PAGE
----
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Friday, December 14, 2018

Last-Minute Spell Components

Jason Vey blogged about material components for spells, which got me thinking about some things. Previously, I’ve talked about ingredients for spell scroll ink and vague ideas about allowing material components to alter spells on the fly, but never really delved further into the topic. But for the unrelated leech and apothecary class, I talked about a simple ingredients system: leeches and apothecaries spend coin on generic ingredients when stocking up for an adventure, recording just the value in coins on the character sheet, and deduct random amounts from that as they use up their supplies.

This could be adapted to a simple material spell components system:
Higher-level spells require material components to cast. Basic spell components don’t cost much and can be scrounged up instead of purchased, if the magician is short on cash. However they are acquired, the player writes down the total value spent (can be as low as 1 coin) as well as where the components are stored and any precautions taken. 
When casting a spell of level 2 or higher, roll 1d6 per spell level. Every 1 rolled deducts 1 from the value of the spell components carried. When the components run out, the magician can only cast 1st level spells until more components are acquired.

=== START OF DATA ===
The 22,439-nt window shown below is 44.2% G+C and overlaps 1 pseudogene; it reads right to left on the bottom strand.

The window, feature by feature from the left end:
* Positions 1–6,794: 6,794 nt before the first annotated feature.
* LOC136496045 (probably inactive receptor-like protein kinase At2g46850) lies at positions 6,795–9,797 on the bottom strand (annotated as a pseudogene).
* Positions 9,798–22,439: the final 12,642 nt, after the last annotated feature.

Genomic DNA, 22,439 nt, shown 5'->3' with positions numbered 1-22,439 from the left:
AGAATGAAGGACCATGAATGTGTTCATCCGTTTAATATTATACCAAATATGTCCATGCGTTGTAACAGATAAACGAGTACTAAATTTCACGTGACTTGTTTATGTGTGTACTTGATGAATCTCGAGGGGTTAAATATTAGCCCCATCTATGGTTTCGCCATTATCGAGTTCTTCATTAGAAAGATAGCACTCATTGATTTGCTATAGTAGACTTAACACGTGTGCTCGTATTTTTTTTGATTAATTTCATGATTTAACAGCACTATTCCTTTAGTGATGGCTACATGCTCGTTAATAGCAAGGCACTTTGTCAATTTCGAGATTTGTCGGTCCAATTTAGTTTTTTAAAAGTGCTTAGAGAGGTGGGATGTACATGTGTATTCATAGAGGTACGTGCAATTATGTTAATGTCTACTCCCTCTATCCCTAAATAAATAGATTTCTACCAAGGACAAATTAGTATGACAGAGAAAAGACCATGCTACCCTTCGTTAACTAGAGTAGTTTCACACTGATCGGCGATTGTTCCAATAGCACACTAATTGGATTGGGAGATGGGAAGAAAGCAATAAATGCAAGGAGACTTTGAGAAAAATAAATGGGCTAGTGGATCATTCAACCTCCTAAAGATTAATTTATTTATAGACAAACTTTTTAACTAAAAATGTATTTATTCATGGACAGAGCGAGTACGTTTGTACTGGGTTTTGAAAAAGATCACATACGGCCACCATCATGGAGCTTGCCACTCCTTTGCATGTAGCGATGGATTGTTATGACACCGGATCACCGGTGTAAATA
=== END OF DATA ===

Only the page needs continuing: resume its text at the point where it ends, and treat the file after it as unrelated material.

But wait! We can get even more interesting results with some ideas from the random keys technique!
Magicians can buy specialty arcane components, where available. Each specialty component has one or more keywords for the type of spell it affects: “fire components” for spells like Fireball, for example. Record the keyword(s) and value. 
A spellcaster can announce they are using special components. The player rolls 1d6 per keyword that matches the spell’s effect. Deduct the total from the value of the spellcaster’s supplies. If the spellcaster has enough ingredients and any of the d6s rolled are 5+, the spellcaster does not forget the spell, but retains it to cast again later.
Perhaps even more can be done with this approach. I may return to this topic later.

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